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Daily Tech News 24 July 2023 | Main | Mid-Morning Art Thread
July 24, 2023

The Morning Report — 7/24/23

bagdadnancyp.jpg

Good morning, kids. Unless you have been living in a cave for the past several years or have the brain function of a cup of spoiled yogurt, i.e. John Fetterman, you are fully aware that our nation and really the entire world is in complete turmoil. Not merely the usual vicissitudes of localized wars, political and economic swings, and other events that regardless of their seriousness had no impact on the seeming trajectory of history since the end of World War 2. Or what we had imagined that trajectory was.

The possible exception to that was 9/11. As the "war on terror" (how I loathe that phrase) progressed and the years wore on, far too many of us tried to put things behind us and get back to some semblance of "normalcy." Turns out we were whistling past the graveyard. In the cold light of day, a return to that normalcy was not to be. The coming of Trump, that is, the fluke that was the coming of Trump, and even more, the reaction to his coming by truly malign forces, have brought us to this point. It is a fin du siècle, and one of the most significant turning points in history.

What comes next is unknown. The way things are shaping up, the existential threat to our personal freedom and that of future generations, along with international actors and movements, leaves the situation very much in doubt. Still in the darkest moments, we must not lose sight of the fact that leaders and even random individuals are always present, who can change the dynamic, and the course of history.

Michael Anton, the outstanding essayist who gave us "The Flight 93 Election" as well as elaborated on the color revolution that brought America down four years later has some interesting thoughts on optimism and pessimism and puts my rambling intro into much, much deeper perspective:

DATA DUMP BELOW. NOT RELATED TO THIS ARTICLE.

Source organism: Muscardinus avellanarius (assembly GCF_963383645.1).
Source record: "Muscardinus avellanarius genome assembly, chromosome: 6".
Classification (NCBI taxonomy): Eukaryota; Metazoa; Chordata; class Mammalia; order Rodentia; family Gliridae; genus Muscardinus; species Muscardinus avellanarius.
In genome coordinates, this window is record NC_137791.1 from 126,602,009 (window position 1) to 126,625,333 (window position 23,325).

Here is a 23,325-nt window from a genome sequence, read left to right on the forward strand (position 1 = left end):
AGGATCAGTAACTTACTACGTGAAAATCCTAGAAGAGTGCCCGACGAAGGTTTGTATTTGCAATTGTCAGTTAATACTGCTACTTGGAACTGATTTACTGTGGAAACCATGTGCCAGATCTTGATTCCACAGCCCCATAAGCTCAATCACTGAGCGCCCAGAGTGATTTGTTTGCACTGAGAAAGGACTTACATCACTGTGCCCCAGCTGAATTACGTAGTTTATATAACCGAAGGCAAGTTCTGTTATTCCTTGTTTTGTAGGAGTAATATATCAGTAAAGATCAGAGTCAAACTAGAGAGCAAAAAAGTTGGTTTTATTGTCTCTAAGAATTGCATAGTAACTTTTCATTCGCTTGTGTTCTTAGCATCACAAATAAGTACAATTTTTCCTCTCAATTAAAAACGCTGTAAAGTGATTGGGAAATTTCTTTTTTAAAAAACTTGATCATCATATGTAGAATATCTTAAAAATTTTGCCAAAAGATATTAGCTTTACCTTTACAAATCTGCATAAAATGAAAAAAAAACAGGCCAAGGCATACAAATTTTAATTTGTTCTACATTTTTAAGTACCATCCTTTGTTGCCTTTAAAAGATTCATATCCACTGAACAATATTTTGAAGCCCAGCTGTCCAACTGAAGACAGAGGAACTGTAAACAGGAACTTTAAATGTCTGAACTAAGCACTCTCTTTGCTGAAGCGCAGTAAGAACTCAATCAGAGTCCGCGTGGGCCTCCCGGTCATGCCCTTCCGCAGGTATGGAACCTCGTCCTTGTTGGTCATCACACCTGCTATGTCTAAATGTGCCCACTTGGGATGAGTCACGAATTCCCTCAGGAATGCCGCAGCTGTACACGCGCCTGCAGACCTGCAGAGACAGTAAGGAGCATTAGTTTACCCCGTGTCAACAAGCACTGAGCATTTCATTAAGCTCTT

Think of the fortunes of the United States—if you will, of the whole West—like a stock-price chart. There will be a lot of ups and downs, positive and negative spikes. But zoom out and the trendline is clear. In conventional terms, the United States peaked around 1965. One may quibble over that date. Why not the moon landing? Victory in World War II or the Cold War? Fine. When do you think our political, moral, and spiritual health were at their peak? When was our power, prestige, wealth, cohesion, competence, and confidence—on balance and in the aggregate—highest? (For instance, gross domestic product was lower and infant mortality higher in 1965, but by those other metrics, we were healthier.)

Whatever date you pick, part of the answer must be: not today, and not recently. The great exception might appear to be the “Reagan Era,” which I might amend to the “Reagan-Clinton Era,” to capture both our emergence from malaise and our post-Cold War decade or so of unchallenged preeminence. This period was sold to us at the time, and interpreted by its partisans ever since, as the restoration of the American spirit, a burial of the twin albatrosses of Vietnam Syndrome and stagflation. In hindsight, though, it was one of those spikes on the chart. Most, if not all, causes of our pre-Reagan anomie have returned with a vengeance, and are accompanied by many more causes for concern. . .

. . . It shouldn’t be surprising, then, that America has close to zero remaining social cohesion. What do we have in common anymore? Not a culture, not patriotism, barely a language. We’re divided by race, class, region, religion (among those few who still believe), habits, tastes, and, of course, politics. We seem to agree on nothing. We can’t even talk to one another anymore. At best, the United States is just an economic zone filled with atomized consumers. The idea of us coming together on some grand national project is ludicrous. The prospects even of “live and let live” federalism seem vanishing.

At our worst, we hate each other. I could pretend to be evenhanded here, but let’s face it, that hatred is driven by one side: coastal-credentialed-moneyed-liberal-elites, or whatever you want to call them. We all know who they are.